Cryopreservation of whole brains is a niche interest at best. Experiments with frozen whole animal brains have not been reported since the 1970s. While factors like a good blood supply and high tolerance to mechanical distortion may facilitate brain freezing, particular technical and scientific challenges exist, especially where the goal is to preserve regulatory function and memory. Without huge breakthroughs in such research, it is likely to remain the one factor holding back therapeutic applications of whole-body cryopreservation.
But there’s another huge hurdle for cryonics: to not only repair the damage incurred due to the freezing process but also to reverse the damage that led to death – and in such a manner that the individual resumes conscious existence.
From a purely technical point of view, this added complication might be worth avoiding. For example, someone who suffers from dementia will have already lost his or her memory by the time they die and will therefore no longer be the same if woken up after being cryogenically frozen. Faced with this, patients with neuro-degenerative disorders who do not wish to live with the condition any longer may therefore seek to be frozen before death, in the hope that they will retain some memory if revived in the distant future. This clearly raises both legal and ethical questions.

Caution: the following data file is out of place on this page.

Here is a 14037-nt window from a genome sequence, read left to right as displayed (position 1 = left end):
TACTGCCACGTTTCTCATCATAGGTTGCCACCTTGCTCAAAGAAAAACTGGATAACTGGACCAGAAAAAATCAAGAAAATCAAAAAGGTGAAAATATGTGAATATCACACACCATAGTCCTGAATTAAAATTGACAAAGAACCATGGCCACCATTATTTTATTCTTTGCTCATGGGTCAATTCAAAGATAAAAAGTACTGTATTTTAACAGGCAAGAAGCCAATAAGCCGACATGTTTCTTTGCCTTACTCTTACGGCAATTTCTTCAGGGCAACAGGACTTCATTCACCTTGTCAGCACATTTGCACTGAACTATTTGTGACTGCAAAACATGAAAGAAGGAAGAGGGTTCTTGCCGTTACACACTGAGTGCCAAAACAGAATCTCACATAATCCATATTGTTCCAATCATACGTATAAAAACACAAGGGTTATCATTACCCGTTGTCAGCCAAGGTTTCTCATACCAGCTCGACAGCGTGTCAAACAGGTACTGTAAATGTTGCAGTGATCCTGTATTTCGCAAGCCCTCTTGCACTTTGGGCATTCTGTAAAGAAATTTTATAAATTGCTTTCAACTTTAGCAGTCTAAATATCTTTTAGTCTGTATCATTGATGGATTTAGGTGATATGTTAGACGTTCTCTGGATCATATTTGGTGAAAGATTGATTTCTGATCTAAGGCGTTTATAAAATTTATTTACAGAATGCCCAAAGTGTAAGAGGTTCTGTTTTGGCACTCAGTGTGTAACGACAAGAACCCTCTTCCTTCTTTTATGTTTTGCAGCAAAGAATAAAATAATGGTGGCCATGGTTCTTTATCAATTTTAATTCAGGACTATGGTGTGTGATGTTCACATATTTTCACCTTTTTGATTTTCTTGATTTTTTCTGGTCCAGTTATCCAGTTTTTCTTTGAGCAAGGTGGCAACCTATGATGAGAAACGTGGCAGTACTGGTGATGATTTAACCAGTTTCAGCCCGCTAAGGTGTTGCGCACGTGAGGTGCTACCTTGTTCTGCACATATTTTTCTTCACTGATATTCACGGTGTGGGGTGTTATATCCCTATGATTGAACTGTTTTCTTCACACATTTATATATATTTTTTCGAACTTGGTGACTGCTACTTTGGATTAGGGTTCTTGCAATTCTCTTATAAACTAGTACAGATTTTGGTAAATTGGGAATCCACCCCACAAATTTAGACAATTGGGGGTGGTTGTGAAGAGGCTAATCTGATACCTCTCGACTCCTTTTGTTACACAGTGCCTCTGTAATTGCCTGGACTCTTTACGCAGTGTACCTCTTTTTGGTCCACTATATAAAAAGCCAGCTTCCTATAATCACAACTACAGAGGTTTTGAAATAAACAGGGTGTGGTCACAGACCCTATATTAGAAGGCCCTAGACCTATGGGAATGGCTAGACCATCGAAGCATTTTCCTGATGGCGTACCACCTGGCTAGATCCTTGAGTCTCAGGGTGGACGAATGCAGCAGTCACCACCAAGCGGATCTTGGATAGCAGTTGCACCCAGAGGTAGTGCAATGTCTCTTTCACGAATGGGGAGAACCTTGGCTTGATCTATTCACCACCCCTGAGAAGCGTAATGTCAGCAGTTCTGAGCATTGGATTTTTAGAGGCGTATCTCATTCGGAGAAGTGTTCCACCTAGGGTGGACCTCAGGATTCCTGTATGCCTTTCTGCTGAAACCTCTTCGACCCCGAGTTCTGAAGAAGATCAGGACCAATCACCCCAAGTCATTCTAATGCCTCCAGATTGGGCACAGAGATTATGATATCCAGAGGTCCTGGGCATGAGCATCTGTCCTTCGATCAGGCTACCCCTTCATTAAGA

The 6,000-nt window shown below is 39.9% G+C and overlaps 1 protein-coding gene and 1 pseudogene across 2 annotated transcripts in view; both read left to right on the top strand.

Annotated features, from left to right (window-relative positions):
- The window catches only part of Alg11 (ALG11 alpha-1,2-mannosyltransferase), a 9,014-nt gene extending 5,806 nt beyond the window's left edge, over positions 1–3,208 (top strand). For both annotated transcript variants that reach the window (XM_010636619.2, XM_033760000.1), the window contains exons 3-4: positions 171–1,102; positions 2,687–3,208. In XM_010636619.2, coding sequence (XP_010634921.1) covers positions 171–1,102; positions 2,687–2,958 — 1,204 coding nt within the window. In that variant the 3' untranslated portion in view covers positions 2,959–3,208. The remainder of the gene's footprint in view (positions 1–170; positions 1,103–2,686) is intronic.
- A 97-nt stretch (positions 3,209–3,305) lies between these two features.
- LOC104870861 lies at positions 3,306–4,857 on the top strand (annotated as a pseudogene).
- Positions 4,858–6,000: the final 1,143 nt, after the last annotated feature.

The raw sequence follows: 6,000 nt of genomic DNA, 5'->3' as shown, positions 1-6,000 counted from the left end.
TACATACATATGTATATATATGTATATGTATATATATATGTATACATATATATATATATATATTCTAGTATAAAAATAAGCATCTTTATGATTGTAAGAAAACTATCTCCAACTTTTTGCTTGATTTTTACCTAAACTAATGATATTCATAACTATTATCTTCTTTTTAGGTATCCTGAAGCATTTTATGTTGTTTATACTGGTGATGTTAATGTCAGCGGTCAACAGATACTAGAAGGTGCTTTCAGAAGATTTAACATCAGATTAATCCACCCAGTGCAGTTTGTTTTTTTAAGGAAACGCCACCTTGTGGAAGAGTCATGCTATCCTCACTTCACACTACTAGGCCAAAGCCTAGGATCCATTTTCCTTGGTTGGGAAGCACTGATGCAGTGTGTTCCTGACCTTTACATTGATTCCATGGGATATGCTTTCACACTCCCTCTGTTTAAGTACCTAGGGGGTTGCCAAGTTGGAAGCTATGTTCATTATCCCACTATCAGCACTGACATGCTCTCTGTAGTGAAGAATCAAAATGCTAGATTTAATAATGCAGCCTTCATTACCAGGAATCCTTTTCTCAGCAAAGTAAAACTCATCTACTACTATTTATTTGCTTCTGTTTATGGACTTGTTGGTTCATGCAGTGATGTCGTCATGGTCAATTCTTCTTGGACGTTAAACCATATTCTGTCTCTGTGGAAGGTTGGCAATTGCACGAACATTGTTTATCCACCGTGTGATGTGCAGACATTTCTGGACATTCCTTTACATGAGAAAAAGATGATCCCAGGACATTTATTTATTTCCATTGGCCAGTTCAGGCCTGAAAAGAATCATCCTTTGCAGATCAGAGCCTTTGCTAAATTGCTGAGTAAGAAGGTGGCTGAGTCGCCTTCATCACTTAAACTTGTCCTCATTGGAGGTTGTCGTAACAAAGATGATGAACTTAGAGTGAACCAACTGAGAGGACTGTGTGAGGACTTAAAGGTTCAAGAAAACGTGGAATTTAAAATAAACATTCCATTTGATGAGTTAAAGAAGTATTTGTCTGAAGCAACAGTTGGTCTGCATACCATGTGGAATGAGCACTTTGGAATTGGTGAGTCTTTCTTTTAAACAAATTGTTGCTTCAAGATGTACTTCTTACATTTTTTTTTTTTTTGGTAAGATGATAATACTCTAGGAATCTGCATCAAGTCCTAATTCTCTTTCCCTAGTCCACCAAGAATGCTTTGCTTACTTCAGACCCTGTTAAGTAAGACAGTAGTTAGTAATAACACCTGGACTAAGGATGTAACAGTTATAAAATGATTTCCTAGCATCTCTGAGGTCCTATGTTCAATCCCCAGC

So will it one day be possible to cryopreserve a human brain in such a manner that it can be revived intact? As explained, success will depend on the quality of the cryopreservation as well as the quality of the revival technology. Where the former is flawed, as it would be with current technologies, the demands on the latter increase.
This has led to the suggestion that effective repair must inevitably rely on highly advanced nanotechnology – a field once considered science fiction. The idea is that tiny, artificial molecular machines could one day repair all sorts of damage to our cells and tissues caused by cryonics extremely quickly, making revival possible. Given the rapid advances in this field, it may seem hasty to dismiss the entire scientific aim behind cryonics.
Alexandra Stolzing, Senior Lecturer of Regenerative Medicine, Loughborough University.
This article was originally published on The Conversation. Read the original article.